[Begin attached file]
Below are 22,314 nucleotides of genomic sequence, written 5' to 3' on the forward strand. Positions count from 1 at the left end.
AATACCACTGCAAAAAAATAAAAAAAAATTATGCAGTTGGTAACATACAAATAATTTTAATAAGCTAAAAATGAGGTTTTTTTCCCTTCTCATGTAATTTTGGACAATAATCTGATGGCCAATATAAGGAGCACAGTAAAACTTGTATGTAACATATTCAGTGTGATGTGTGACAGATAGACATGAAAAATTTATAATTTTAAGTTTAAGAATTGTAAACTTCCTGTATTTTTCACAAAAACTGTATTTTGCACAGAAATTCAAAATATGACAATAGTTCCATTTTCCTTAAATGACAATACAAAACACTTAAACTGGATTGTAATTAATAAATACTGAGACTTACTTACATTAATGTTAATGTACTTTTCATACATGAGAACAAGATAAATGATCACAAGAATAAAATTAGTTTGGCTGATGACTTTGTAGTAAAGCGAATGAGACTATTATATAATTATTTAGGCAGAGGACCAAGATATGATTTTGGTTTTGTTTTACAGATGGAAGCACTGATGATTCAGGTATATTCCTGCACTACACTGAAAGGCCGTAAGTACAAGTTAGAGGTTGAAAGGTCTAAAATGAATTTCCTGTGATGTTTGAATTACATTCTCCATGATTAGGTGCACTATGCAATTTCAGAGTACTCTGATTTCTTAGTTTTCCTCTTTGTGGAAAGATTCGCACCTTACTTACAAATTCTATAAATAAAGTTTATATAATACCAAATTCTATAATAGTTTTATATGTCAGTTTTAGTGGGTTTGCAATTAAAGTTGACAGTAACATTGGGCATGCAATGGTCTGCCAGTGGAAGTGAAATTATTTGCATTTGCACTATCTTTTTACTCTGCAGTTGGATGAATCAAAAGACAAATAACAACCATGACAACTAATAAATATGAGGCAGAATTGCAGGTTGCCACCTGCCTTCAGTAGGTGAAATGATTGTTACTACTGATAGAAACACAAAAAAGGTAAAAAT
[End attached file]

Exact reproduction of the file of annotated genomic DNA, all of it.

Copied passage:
Below are 22,314 nucleotides of genomic sequence, written 5' to 3' on the forward strand. Positions count from 1 at the left end.
AATACCACTGCAAAAAAATAAAAAAAAATTATGCAGTTGGTAACATACAAATAATTTTAATAAGCTAAAAATGAGGTTTTTTTCCCTTCTCATGTAATTTTGGACAATAATCTGATGGCCAATATAAGGAGCACAGTAAAACTTGTATGTAACATATTCAGTGTGATGTGTGACAGATAGACATGAAAAATTTATAATTTTAAGTTTAAGAATTGTAAACTTCCTGTATTTTTCACAAAAACTGTATTTTGCACAGAAATTCAAAATATGACAATAGTTCCATTTTCCTTAAATGACAATACAAAACACTTAAACTGGATTGTAATTAATAAATACTGAGACTTACTTACATTAATGTTAATGTACTTTTCATACATGAGAACAAGATAAATGATCACAAGAATAAAATTAGTTTGGCTGATGACTTTGTAGTAAAGCGAATGAGACTATTATATAATTATTTAGGCAGAGGACCAAGATATGATTTTGGTTTTGTTTTACAGATGGAAGCACTGATGATTCAGGTATATTCCTGCACTACACTGAAAGGCCGTAAGTACAAGTTAGAGGTTGAAAGGTCTAAAATGAATTTCCTGTGATGTTTGAATTACATTCTCCATGATTAGGTGCACTATGCAATTTCAGAGTACTCTGATTTCTTAGTTTTCCTCTTTGTGGAAAGATTCGCACCTTACTTACAAATTCTATAAATAAAGTTTATATAATACCAAATTCTATAATAGTTTTATATGTCAGTTTTAGTGGGTTTGCAATTAAAGTTGACAGTAACATTGGGCATGCAATGGTCTGCCAGTGGAAGTGAAATTATTTGCATTTGCACTATCTTTTTACTCTGCAGTTGGATGAATCAAAAGACAAATAACAACCATGACAACTAATAAATATGAGGCAGAATTGCAGGTTGCCACCTGCCTTCAGTAGGTGAAATGATTGTTACTACTGATAGAAACACAAAAAAGGTAAAAAT